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Posted on Monday, August 23, 2010 by Alaric Teplitsky | Comments No Comments yet

Picture from StarCraft 2: Wings of Liberty PC review

Publisher: Blizzard
Developer: Blizzard
System requirements: Windows XP/Vista/Win 7/Mac OSX 10.5.8 or newer, 2.6 GHz Pentium IV or equivalent CPU, 128 MB GeForce 6600/ATI Radeon 9800 Pro or better graphics card, 1 GB RAM (1.5 GB for Vista/Win 7, 2 GB for Mac), 12 GB hard-drive space, broadband Internet connection, 1024 x 720 minimum screen resolution
Genre: RTS
Release date: Available now

StarCraft II continues the saga of Terrans, Protoss and Zerg, the three space-faring races that plot (in real time) each other’s demise. The original StarCraft (1998) took the world by storm. Although it was somewhat lacking in terms of technology and advancement of the RTS genre, its sheer polish, for which Blizzard is so famous, has made it one of the best selling games ever. Some claim that it went further than all others and became something more. For example, when traveling in Korea a few years ago, I fell sick and had to stay at home for a few days. During that time, I entertained myself by watching non-stop StarCraft matches on four channels of Korean national television.

On the surface, SCII is a fairly standard RTS. You gather supplies, build a base, train an army and duke it out with your adversaries. Dig a little deeper, however, and you find two completely different experiences. The campaign mode builds upon and further expands the lore of the game. Important characters reappear, new ones make an entrance, much is revealed and yet more is left uncertain. The narrative sucks you in and, although it could be argued that it’s a little cliched at times, the presentation is so great that certain cheesy lines are easily forgiven (if noticed.) And if, like me, you are a sucker for achievements, then prepare to be blown away.

Picture from StarCraft 2: Wings of Liberty PC reviewSingle-player SCII is much more than a series of missions. Between them you can visit different locations aboard your ship, talk to your crew, and make further strategic decisions, such as which units to upgrade, what research route to take and which mercenaries to hire. All these changes persist throughout the campaign, and paired with the ability to choose the sequence of missions, there are quite a few roads to victory. The missions themselves are full of “easter eggs,” and the difficulty settings are meaningful. Beating the game on Hard is actually quite hard, while Casual is well suited for beginners. The Brutal setting can make you throw up your arms in frustration more than once, while Normal feels pretty average.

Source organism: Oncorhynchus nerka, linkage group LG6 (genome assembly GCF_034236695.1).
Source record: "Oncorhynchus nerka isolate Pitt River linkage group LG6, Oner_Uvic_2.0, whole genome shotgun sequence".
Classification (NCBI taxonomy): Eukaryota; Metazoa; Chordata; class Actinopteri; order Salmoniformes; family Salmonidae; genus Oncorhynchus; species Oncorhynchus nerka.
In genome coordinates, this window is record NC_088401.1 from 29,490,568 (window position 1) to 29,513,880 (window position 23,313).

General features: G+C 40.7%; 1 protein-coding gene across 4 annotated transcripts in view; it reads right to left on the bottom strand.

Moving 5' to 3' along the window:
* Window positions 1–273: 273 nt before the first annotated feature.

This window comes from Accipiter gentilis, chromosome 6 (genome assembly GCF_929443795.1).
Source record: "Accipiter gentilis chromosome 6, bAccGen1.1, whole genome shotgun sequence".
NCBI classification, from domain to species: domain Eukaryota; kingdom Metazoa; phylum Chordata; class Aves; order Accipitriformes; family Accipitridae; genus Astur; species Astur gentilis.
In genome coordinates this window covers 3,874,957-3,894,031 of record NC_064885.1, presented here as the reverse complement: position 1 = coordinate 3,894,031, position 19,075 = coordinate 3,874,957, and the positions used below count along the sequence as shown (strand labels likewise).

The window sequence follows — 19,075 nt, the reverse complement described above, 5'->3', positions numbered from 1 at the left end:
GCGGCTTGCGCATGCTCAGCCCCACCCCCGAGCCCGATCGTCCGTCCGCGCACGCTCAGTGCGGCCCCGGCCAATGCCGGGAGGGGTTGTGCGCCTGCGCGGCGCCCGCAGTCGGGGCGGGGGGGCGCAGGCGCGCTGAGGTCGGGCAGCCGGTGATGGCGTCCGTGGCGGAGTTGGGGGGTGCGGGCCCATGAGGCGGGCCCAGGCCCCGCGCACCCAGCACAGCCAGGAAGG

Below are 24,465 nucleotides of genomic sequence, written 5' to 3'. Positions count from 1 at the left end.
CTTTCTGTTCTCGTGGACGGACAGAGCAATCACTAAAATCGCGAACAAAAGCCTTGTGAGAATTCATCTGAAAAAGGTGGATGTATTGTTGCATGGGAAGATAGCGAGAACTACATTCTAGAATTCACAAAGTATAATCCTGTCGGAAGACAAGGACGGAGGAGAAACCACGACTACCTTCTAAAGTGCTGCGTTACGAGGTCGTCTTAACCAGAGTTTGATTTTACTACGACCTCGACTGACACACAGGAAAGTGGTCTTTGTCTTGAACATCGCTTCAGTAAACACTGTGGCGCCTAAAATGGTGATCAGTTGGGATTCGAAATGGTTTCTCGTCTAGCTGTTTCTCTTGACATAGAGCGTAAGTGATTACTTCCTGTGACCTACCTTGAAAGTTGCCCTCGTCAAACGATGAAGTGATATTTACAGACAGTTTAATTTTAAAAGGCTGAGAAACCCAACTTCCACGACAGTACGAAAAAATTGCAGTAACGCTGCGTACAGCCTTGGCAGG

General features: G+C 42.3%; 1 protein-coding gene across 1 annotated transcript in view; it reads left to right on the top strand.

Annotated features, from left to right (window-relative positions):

The multiplayer mode is a whole other game. The skills you acquire in the campaign are quite useless when it comes to playing against another human being. The units available to you are but a fraction of what you see in the single-player mode, and the pace is something else entirely. To ease you into the multiplayer mindset, a collection of “challenges” is provided to help you learn to function more or less effectively in online combat. Ultimately, however, only practice can make you improve. More information about multiplayer and the new are available here and here.

Picture from StarCraft 2: Wings of Liberty PC reviewThe technical aspects of SCII are perfectly solid. The graphics might not utilize the latest advances in technology, but the art direction and the clever use of available resources make the game look very, very good. For example, I consider Supreme Commander 2, a game with a far more-advanced graphics engine, to be visually inferior to SCII. The controls are as precise as you would expect from an RTS, the music and sound effects are top notch, the online lag is minimal and the overall experience is a vastly positive one. My only complaints: sometimes (very rarely) the Vespene geyser is rendered without any color, and during very large battles it’s often difficult to find the mouse cursor. That’s it.

I bought StarCraft II with my own money, and it was one of the best investments (gaming-wise) I’ve made in a long time. The game is easily worth $60, and I’d like to recommend that everyone buy it. It doesn’t matter whether you are a twitchy veteran of the original StarCraft, or someone who has gotten into playing World of Warcraft in college. It doesn’t matter if you’ve haven’t played any of Blizzard’s games before, or if you’ve never tried any RTS titles at all. You can find something in SCII to make sure you’re glued to the screen for hours.

Our Score: Picture from StarCraft 2: Wings of Liberty PC review
Our Recommendation: Picture from StarCraft 2: Wings of Liberty PC review

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